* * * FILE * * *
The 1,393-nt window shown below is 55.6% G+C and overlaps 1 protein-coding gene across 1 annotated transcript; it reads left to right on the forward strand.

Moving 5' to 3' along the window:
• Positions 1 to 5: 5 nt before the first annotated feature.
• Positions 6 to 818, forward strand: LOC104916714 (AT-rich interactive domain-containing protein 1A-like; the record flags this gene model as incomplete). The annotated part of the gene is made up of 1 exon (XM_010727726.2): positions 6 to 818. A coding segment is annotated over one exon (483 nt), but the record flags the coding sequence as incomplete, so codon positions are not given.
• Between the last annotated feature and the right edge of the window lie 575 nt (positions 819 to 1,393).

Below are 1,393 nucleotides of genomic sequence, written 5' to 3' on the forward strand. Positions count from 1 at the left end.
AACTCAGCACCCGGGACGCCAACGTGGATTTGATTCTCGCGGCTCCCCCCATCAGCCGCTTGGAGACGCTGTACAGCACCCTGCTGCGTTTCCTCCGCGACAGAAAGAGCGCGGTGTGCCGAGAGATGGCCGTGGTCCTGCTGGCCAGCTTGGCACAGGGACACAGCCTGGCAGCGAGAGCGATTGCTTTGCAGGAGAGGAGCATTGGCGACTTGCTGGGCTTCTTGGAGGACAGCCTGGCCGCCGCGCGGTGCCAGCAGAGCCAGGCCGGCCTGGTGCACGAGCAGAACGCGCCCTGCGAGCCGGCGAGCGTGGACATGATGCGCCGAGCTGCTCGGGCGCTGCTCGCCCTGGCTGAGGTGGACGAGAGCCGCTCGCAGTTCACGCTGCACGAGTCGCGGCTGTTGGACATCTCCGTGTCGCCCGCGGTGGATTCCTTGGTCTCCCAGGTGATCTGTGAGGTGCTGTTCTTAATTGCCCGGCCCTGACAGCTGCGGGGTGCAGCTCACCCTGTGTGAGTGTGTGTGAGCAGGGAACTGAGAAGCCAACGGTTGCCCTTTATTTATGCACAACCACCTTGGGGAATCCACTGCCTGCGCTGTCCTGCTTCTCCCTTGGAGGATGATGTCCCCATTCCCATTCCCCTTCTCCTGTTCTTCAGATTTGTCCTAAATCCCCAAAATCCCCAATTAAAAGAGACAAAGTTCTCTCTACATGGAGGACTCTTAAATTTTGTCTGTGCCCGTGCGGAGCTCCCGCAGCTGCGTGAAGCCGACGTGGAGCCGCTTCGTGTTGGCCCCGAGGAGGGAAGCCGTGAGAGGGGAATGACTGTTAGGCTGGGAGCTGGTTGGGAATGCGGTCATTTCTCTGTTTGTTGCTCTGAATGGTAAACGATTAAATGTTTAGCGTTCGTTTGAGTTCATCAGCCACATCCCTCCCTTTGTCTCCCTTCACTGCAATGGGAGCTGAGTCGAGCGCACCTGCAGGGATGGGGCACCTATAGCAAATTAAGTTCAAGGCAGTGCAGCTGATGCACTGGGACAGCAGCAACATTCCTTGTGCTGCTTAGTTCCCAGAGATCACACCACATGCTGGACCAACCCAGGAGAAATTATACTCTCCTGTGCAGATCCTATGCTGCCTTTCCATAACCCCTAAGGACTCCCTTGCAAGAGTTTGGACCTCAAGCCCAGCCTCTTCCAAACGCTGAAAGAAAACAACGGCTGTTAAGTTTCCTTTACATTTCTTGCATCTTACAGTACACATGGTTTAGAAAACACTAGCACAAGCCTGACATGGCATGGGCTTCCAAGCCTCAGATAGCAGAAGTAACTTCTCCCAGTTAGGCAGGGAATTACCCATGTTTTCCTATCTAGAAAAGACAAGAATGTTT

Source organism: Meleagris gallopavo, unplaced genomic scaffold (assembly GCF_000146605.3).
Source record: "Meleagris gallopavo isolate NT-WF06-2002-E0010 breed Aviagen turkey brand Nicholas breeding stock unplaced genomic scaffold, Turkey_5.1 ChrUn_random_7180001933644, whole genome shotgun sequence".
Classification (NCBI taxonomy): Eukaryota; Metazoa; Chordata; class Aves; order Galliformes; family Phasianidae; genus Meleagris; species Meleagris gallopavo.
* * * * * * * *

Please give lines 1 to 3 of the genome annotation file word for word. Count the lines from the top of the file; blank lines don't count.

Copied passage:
The 1,393-nt window shown below is 55.6% G+C and overlaps 1 protein-coding gene across 1 annotated transcript; it reads left to right on the forward strand.

Moving 5' to 3' along the window:
• Positions 1 to 5: 5 nt before the first annotated feature.